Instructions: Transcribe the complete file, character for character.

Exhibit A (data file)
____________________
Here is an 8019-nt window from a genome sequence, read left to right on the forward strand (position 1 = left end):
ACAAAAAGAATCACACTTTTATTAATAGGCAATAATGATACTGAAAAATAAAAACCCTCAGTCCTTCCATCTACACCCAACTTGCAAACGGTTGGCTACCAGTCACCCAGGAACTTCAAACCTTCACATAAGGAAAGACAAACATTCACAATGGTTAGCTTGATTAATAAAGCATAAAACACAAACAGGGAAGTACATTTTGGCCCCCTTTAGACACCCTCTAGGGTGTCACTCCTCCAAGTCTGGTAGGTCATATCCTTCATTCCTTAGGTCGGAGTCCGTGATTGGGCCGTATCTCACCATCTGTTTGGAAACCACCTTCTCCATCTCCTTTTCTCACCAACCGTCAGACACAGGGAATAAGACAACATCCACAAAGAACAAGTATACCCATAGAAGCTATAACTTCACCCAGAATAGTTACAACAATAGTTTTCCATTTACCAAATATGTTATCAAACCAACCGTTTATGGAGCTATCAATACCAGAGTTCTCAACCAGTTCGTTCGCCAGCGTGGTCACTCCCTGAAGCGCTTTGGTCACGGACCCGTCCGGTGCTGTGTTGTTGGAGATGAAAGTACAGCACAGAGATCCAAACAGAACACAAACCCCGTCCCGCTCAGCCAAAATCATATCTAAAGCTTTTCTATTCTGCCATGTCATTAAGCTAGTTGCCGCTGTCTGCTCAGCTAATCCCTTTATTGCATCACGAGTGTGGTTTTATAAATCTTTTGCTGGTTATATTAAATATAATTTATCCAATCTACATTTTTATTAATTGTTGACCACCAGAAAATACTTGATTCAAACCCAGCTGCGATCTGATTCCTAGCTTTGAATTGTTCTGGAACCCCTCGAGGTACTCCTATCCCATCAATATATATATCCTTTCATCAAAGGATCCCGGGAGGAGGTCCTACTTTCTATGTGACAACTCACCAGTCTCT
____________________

Here is an 8019-nt window from a genome sequence, read left to right on the forward strand (position 1 = left end):
ACAAAAAGAATCACACTTTTATTAATAGGCAATAATGATACTGAAAAATAAAAACCCTCAGTCCTTCCATCTACACCCAACTTGCAAACGGTTGGCTACCAGTCACCCAGGAACTTCAAACCTTCACATAAGGAAAGACAAACATTCACAATGGTTAGCTTGATTAATAAAGCATAAAACACAAACAGGGAAGTACATTTTGGCCCCCTTTAGACACCCTCTAGGGTGTCACTCCTCCAAGTCTGGTAGGTCATATCCTTCATTCCTTAGGTCGGAGTCCGTGATTGGGCCGTATCTCACCATCTGTTTGGAAACCACCTTCTCCATCTCCTTTTCTCACCAACCGTCAGACACAGGGAATAAGACAACATCCACAAAGAACAAGTATACCCATAGAAGCTATAACTTCACCCAGAATAGTTACAACAATAGTTTTCCATTTACCAAATATGTTATCAAACCAACCGTTTATGGAGCTATCAATACCAGAGTTCTCAACCAGTTCGTTCGCCAGCGTGGTCACTCCCTGAAGCGCTTTGGTCACGGACCCGTCCGGTGCTGTGTTGTTGGAGATGAAAGTACAGCACAGAGATCCAAACAGAACACAAACCCCGTCCCGCTCAGCCAAAATCATATCTAAAGCTTTTCTATTCTGCCATGTCATTAAGCTAGTTGCCGCTGTCTGCTCAGCTAATCCCTTTATTGCATCACGAGTGTGGTTTTATAAATCTTTTGCTGGTTATATTAAATATAATTTATCCAATCTACATTTTTATTAATTGTTGACCACCAGAAAATACTTGATTCAAACCCAGCTGCGATCTGATTCCTAGCTTTGAATTGTTCTGGAACCCCTCGAGGTACTCCTATCCCATCAATATATATATCCTTTCATCAAAGGATCCCGGGAGGAGGTCCTACTTTCTATGTGACAACTCACCAGTCTCT